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Equal pay at ASDA stores - appeal to the Supreme Court unsuccessful

30 March 2021

35,000 workers (predominately women) working in ASDA’s retail business sought to compare themselves to workers at distribution depots (predominately male) for equal pay purposes. ASDA argued that they were not employed on common terms and therefore could not be used for as a comparison. The Claimants were successful in the Employment Tribunal on this point and ASDA were unsuccessful in the EAT and Court of Appeal.

The Supreme Court has now found in favour of the workers and determined that the depot workers were on common terms and therefore could be compared with one another. The key question is whether the comparators would be employed on the same, or substantially the same, terms if they were employed at the Claimants’ establishment. This is not a comparison of contracts, line-by-line, but based on inference from relevant facts.

This case has been widely reported as a win for the Claimants and it is indeed a significant step. However, this is only a small part of the tests that the Claimants need to satisfy in order to be successful in their equal pay claims. They still need to be able to show that they performed work of equal value. ASDA may also seek to defend the claims on the basis that the difference in pay was as a result of another factor which was not discriminatory on the grounds of sex. Indeed, ASDA have indicated that this matter will take years to resolve so it appears that this case will run for some time to come.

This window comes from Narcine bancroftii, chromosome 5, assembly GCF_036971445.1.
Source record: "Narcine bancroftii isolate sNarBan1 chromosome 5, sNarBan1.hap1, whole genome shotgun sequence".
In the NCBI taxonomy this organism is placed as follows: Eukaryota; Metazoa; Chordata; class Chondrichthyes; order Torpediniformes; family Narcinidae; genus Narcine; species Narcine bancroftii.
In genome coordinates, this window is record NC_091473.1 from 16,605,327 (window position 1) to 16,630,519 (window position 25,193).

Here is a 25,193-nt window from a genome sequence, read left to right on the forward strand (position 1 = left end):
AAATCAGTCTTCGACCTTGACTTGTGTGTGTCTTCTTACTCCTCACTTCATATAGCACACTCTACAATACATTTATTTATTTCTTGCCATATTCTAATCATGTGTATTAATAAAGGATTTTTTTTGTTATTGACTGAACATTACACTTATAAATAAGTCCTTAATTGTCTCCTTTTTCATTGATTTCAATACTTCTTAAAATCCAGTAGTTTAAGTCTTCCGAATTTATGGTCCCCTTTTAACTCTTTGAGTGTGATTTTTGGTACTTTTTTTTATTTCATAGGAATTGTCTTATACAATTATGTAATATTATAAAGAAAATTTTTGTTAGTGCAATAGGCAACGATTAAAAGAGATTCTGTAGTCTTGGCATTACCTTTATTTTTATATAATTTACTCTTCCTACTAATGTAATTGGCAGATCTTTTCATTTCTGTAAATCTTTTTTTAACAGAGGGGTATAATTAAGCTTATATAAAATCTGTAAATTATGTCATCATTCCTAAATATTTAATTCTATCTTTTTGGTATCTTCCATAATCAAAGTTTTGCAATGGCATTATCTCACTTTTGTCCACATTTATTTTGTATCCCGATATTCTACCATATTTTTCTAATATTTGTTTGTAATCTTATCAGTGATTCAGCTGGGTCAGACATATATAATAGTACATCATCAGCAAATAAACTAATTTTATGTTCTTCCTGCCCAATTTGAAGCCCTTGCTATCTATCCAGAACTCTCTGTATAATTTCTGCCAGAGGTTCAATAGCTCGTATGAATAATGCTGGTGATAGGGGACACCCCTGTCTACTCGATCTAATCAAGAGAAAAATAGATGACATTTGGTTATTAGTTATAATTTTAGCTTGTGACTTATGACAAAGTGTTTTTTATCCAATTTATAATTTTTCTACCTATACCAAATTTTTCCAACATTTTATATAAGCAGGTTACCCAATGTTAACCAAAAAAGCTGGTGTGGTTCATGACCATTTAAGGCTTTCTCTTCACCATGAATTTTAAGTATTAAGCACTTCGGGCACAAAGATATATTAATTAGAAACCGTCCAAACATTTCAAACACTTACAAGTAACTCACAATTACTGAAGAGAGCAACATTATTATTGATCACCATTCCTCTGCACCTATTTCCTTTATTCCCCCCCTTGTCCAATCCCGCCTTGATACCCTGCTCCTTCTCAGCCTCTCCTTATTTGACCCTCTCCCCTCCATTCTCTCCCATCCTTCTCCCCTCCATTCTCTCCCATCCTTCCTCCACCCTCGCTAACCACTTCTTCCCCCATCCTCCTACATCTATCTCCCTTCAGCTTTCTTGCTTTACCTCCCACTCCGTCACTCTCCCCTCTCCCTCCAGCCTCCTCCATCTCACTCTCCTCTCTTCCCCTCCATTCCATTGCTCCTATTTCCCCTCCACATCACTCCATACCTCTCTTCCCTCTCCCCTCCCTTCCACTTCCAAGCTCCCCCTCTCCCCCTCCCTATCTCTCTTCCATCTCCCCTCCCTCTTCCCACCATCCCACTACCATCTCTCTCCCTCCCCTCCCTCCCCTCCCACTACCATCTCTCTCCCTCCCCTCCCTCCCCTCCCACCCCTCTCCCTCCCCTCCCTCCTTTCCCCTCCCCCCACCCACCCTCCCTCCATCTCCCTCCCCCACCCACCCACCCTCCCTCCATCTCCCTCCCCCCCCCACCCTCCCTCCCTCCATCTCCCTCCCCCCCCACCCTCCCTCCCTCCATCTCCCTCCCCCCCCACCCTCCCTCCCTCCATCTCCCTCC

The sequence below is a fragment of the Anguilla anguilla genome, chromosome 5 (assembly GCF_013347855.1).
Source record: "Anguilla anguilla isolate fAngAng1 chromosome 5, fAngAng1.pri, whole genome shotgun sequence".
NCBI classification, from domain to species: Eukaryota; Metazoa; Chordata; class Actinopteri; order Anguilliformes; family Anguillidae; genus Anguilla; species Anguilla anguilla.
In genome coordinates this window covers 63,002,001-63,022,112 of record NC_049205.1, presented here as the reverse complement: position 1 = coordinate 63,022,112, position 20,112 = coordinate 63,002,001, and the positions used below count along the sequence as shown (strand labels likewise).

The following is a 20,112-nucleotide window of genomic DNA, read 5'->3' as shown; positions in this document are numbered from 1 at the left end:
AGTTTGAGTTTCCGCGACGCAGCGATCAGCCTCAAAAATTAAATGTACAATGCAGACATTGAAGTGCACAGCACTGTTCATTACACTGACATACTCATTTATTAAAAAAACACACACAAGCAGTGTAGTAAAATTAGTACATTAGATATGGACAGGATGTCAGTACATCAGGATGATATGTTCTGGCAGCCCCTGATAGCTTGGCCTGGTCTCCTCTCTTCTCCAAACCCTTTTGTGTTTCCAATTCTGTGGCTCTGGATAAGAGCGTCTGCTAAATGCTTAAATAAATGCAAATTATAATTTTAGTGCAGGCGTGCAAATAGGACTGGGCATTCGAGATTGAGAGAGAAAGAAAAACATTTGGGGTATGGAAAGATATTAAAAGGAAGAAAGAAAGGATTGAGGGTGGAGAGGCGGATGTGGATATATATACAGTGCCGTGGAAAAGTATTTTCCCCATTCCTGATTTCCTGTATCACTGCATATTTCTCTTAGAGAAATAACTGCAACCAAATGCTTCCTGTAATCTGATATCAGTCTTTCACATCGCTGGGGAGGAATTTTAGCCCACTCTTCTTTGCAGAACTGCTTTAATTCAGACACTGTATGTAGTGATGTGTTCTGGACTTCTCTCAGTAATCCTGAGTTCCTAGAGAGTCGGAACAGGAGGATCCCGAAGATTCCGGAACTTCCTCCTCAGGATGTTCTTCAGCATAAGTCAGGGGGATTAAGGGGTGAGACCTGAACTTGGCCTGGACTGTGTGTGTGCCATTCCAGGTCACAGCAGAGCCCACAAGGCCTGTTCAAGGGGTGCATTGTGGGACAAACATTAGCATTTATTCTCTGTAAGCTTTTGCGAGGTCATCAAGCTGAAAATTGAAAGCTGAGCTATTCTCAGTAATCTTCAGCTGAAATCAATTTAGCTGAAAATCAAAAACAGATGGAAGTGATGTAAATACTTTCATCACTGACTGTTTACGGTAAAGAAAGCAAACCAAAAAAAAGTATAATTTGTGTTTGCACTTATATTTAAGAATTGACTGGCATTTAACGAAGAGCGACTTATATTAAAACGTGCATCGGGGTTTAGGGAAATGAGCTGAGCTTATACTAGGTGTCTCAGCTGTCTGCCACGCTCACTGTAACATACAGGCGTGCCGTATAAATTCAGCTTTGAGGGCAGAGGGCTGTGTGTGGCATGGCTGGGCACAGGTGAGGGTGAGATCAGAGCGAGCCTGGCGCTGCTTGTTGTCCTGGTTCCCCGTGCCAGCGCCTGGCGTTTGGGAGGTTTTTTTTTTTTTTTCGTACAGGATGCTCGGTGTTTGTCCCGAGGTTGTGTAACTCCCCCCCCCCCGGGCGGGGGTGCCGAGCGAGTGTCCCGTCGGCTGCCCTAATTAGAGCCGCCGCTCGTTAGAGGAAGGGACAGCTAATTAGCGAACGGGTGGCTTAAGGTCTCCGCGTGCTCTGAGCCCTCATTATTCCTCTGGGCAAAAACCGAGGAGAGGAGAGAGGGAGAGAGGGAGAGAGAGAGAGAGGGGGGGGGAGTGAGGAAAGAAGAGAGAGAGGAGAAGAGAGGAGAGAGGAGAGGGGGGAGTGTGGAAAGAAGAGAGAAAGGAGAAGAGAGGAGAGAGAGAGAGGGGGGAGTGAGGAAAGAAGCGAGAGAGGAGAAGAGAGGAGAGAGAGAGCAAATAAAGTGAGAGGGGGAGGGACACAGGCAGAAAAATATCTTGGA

It is clear that employers will need to look more carefully when seeking to ensure that its employees are paid equally regardless of their sex, especially where the employer has multiple parts to its business; it is expected that retailers will be watching the outcome of the remainder of this litigation with particular interest.

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